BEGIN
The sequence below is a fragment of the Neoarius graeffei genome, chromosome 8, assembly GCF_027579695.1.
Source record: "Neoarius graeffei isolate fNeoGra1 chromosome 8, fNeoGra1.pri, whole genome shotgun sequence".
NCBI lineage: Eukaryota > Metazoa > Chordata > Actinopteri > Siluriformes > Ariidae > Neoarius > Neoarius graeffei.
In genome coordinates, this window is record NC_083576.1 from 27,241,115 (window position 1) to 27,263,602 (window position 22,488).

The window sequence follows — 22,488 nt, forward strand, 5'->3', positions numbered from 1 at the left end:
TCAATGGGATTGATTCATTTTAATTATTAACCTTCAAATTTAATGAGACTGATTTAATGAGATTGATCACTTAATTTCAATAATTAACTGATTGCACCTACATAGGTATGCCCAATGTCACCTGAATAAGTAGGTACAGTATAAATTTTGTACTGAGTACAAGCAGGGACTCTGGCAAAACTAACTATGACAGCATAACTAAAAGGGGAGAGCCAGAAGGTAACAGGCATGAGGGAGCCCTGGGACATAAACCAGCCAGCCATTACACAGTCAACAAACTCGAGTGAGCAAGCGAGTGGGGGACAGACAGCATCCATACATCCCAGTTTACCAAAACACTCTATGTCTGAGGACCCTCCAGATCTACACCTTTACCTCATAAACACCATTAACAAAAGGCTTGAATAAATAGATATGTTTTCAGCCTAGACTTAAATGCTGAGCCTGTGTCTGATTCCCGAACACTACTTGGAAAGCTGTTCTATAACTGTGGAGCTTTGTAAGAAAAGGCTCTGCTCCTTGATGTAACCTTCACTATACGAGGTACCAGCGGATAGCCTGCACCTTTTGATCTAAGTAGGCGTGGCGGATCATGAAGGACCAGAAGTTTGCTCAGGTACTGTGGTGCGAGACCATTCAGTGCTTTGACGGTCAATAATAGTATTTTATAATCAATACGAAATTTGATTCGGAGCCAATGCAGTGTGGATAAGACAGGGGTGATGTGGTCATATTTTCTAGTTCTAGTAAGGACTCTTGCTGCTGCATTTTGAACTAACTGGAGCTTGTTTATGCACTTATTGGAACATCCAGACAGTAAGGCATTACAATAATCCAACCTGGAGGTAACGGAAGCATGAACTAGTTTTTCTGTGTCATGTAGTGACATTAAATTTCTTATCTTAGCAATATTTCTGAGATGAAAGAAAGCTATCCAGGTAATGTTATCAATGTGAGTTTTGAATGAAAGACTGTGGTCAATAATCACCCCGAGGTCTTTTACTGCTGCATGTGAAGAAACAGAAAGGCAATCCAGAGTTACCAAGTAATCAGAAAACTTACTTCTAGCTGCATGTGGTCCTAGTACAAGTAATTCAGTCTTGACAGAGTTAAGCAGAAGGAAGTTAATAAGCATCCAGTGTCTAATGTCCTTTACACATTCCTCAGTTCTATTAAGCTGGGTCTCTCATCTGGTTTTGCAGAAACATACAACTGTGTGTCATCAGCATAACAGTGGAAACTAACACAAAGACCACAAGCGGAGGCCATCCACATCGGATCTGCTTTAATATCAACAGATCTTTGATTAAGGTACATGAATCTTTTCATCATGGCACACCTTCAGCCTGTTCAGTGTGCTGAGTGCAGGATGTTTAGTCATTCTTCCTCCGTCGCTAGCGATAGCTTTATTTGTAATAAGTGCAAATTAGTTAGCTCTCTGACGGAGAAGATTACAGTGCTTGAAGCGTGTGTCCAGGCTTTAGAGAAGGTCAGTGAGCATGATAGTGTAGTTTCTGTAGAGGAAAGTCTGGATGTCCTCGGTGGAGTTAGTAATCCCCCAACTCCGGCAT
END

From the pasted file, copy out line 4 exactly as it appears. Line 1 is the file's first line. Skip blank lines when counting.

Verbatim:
In genome coordinates, this window is record NC_083576.1 from 27,241,115 (window position 1) to 27,263,602 (window position 22,488).